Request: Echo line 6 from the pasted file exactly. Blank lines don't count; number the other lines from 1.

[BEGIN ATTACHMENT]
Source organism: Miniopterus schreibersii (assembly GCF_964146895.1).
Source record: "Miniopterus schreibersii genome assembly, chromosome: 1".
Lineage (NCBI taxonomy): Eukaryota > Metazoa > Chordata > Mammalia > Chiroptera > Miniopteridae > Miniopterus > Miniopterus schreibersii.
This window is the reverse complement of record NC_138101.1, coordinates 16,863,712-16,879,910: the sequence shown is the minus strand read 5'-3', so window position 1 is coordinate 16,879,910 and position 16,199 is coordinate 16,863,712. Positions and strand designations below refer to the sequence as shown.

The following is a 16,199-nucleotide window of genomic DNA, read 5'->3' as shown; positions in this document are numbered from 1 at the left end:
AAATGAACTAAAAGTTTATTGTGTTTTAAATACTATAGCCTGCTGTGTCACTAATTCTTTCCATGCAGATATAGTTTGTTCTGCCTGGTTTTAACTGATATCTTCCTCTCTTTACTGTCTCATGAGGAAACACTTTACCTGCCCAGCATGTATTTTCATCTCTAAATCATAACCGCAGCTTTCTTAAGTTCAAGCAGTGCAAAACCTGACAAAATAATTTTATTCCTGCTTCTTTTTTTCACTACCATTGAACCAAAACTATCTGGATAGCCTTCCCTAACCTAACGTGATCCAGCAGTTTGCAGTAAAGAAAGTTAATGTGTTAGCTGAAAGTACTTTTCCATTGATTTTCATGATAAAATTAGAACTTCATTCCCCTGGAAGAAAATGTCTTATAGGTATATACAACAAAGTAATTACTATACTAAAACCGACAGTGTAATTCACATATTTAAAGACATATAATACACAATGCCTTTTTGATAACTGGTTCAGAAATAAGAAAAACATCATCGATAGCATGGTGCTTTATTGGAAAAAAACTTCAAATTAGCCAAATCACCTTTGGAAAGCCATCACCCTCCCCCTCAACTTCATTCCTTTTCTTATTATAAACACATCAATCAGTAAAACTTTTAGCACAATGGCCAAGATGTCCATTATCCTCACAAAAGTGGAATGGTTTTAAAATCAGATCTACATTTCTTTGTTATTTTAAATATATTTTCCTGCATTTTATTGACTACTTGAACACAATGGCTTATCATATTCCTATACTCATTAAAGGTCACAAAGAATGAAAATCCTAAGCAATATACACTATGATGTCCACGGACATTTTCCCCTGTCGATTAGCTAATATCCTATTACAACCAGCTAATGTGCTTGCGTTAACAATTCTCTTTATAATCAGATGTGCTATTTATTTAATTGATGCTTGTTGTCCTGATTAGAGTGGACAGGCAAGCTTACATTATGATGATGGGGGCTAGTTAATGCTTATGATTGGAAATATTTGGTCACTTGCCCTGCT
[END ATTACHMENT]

AAATGAACTAAAAGTTTATTGTGTTTTAAATACTATAGCCTGCTGTGTCACTAATTCTTTCCATGCAGATATAGTTTGTTCTGCCTGGTTTTAACTGATATCTTCCTCTCTTTACTGTCTCATGAGGAAACACTTTACCTGCCCAGCATGTATTTTCATCTCTAAATCATAACCGCAGCTTTCTTAAGTTCAAGCAGTGCAAAACCTGACAAAATAATTTTATTCCTGCTTCTTTTTTTCACTACCATTGAACCAAAACTATCTGGATAGCCTTCCCTAACCTAACGTGATCCAGCAGTTTGCAGTAAAGAAAGTTAATGTGTTAGCTGAAAGTACTTTTCCATTGATTTTCATGATAAAATTAGAACTTCATTCCCCTGGAAGAAAATGTCTTATAGGTATATACAACAAAGTAATTACTATACTAAAACCGACAGTGTAATTCACATATTTAAAGACATATAATACACAATGCCTTTTTGATAACTGGTTCAGAAATAAGAAAAACATCATCGATAGCATGGTGCTTTATTGGAAAAAAACTTCAAATTAGCCAAATCACCTTTGGAAAGCCATCACCCTCCCCCTCAACTTCATTCCTTTTCTTATTATAAACACATCAATCAGTAAAACTTTTAGCACAATGGCCAAGATGTCCATTATCCTCACAAAAGTGGAATGGTTTTAAAATCAGATCTACATTTCTTTGTTATTTTAAATATATTTTCCTGCATTTTATTGACTACTTGAACACAATGGCTTATCATATTCCTATACTCATTAAAGGTCACAAAGAATGAAAATCCTAAGCAATATACACTATGATGTCCACGGACATTTTCCCCTGTCGATTAGCTAATATCCTATTACAACCAGCTAATGTGCTTGCGTTAACAATTCTCTTTATAATCAGATGTGCTATTTATTTAATTGATGCTTGTTGTCCTGATTAGAGTGGACAGGCAAGCTTACATTATGATGATGGGGGCTAGTTAATGCTTATGATTGGAAATATTTGGTCACTTGCCCTGCT